Facebook grows more distant from its origins as a simple social network every year. This week’s F8 developer conference made very clear (if it wasn’t enough already) that the company is now a globe-spanning octopus with tentacles in every pie. F8 topics of discussion included virtual reality, Messenger, giant internet-providing drones, WhatsApp, Instagram, Facebook.com, Facebook on iOS, Facebook on Android, and did not even touch on FB’s news industry plans. Here were a few of the highlights for me:

Oculus Chief Scientist’s Talk on “Why VR Will Matter To You

In any room full of nerds Oculus is always going to be a major point of excitement, and I have to say that Michael Abrash did a really fantastic job of explaining why he’s obsessed with VR and thinks its moment is finally coming, incorporating interactive optical illusions into his explanation of why current, fairly limited VR is already enough to fool the brain that it is somewhere else. (He also referenced Snow Crash, Ready Player One, and The Matrix as inspirations for his involvement in VR. Only two out of three of these works are dystopian.) It’s worth watching his full talk for the well-delivered explanations of various perceptual illusions alone.

There is nothing creepy about this graphic.

“React Native and Relay: Bringing Modern Web Techniques to Mobile”

Facebook released React two years ago and since then it has been adopted very widely, with many companies embracing it as their choice for the “view” layer of their web software, the part responsible for displaying interfaces and information to the user (and updating the display when that information changes). But that meant that Facebook was only making public one part of the way they build applications. Last year, they released the Flux pattern, which essentially takes care of the rest. Personally I wasn’t very excited about this at the time, because it did not do much of the work for you, instead leaving individual developers to implement the pattern how they sought fit, which could lead to confusion and duplication across code built by teams. Apparently this was one of the rationales behind Relay, which FB announced earlier in the year, engineers explained further at F8, and provides much more of a clear framework for building a full application.



Relay isn’t quite ready for release, but there was one big, exciting release announcement: React Native, which allows building native apps in Javascript and is an attempt to finally solve the problem of how to use the same set of technologies to build both mobile apps and websites. Facebook famously engaged in ill-f8ed experiments addressing this in the past, and React Native is a huge effort aimed at correcting prior shortfalls and achieving a Venn diagram of development speed, transferability of skills, and responsiveness. I cannot wait to “hack on this”, as the natives (and Zodiac killer) say here in San Francisco.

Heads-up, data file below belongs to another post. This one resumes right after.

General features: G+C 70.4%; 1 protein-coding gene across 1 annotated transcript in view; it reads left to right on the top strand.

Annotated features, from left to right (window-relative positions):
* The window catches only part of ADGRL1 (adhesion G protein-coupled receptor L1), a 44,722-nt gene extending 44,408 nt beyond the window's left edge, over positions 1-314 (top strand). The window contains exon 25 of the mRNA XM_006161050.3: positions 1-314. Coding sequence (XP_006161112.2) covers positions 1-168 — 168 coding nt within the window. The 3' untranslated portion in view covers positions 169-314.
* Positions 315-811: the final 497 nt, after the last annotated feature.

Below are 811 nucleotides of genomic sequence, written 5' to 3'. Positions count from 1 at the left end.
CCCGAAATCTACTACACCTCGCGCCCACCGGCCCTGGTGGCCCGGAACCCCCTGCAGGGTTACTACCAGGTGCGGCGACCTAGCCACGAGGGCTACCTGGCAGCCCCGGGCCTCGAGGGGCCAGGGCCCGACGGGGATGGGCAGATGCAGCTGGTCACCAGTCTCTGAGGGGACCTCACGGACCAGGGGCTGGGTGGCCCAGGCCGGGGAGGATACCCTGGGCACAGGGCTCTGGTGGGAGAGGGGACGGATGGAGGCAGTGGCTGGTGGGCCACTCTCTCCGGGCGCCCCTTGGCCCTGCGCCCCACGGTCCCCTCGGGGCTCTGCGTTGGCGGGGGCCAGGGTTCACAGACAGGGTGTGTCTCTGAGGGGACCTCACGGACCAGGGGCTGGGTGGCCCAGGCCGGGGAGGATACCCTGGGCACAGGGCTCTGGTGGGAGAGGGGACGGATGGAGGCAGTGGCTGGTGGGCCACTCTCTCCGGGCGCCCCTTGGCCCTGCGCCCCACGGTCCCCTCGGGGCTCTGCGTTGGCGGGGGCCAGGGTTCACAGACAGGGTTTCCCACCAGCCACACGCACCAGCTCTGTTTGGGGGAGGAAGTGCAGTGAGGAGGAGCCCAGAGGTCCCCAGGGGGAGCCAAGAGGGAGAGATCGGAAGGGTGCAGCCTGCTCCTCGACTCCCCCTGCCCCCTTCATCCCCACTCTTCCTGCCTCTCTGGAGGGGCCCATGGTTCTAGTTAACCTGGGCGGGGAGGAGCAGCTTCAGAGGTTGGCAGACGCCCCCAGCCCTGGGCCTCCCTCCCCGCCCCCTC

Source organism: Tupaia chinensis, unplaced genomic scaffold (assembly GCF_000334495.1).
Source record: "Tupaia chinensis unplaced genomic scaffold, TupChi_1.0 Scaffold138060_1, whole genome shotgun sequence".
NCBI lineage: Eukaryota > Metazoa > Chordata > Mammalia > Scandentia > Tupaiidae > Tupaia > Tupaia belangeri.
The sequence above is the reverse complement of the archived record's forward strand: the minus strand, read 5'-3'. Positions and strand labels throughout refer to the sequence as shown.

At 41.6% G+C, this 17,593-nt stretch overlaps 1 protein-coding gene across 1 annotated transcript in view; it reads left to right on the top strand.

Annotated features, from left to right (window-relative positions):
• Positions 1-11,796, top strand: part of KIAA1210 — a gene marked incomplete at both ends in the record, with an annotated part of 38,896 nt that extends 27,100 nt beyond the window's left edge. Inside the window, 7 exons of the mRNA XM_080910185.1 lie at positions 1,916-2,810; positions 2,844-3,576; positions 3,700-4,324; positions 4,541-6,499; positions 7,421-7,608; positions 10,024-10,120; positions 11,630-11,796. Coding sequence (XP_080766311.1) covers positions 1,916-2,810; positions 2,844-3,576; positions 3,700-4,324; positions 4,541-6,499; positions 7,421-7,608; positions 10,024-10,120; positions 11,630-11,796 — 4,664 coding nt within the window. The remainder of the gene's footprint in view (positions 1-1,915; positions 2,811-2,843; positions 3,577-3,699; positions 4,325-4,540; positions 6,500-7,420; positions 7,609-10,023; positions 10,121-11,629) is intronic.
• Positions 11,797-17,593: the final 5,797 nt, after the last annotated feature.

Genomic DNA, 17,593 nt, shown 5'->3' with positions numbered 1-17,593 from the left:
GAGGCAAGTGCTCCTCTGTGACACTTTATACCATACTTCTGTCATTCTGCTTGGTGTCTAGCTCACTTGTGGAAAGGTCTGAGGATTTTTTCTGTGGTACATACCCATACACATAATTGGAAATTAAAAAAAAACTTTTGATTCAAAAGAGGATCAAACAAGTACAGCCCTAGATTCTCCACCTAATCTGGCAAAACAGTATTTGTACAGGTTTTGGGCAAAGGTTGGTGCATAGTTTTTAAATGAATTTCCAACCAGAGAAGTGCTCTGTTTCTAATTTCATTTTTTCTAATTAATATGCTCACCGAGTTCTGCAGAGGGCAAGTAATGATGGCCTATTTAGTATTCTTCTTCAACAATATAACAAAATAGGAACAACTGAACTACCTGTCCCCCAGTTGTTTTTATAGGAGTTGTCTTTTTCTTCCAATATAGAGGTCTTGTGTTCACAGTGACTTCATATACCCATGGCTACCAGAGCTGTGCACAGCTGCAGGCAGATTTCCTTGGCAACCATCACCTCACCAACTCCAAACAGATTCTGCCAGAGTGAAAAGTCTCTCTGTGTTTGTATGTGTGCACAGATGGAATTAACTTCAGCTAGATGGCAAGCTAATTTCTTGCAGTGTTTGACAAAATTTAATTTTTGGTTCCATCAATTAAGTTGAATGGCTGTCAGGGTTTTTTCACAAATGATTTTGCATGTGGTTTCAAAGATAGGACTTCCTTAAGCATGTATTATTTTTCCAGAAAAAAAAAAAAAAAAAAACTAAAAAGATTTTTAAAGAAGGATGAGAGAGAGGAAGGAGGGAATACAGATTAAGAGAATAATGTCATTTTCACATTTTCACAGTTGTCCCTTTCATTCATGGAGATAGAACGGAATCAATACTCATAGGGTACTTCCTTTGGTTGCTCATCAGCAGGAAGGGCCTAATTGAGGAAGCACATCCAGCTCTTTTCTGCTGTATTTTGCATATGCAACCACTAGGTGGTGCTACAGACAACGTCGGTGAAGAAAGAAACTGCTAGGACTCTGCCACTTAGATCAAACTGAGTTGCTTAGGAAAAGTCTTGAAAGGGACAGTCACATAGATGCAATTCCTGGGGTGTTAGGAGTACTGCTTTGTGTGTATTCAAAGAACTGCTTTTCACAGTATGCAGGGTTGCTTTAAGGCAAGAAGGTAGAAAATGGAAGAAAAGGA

Facebook Messenger Platform Announcements

On its own, Facebook’s decision to open up Messenger as a platform is very significant, adding a huge distribution channel for apps that choose to let their users share to it and making the chat experience more visual. But it was also interesting how Messenger head David Marcus framed the choice to open up the platform: as an attempt to solve problems with digital communication, specifically the inability to share emotion: “we tap into emotions to communicate our needs... but over the last century and a half, we developed a lot of technologies to communicate over large distances... while those inventions are great... we left something behind.”

If we take this statement at face value and not just as a marketing claim, a snotty rejoinder is tempting. “Here comes Facebook, a lumbering impersonal entity that thinks it can optimize human interaction as if it were an algorithm.” One could mention the millennia of writers for whom the written word has worked perfectly well.* But to do this is to ignore the fact that visual communication is a clear long-term trend, and one that does serve the goal of communicating emotion and ideas in a way that many are incapable of doing through writing. Having worked on several international development teams where a good number of people did not share a first language, I can attest to the fact that images, GIFs, and yes, “memes”, can make many day-to-day interactions more human, communicating personality and sentiment that would only otherwise only be visible face-to-face. There is a kind of elitism and small-mindedness in the notion that everyone should be able to communicate tone clearly through a common written language. We are all teens now and Facebook is smart to embrace this.


Neither dead nor a mouse, and nothing to do with the acclaimed WWII graphic novel. Big ears and made a lot of noise.

* To this day there is still controversy over whether Plato was genuinely advocating various points he made or simply trolling. Some animated GIFs may have helped.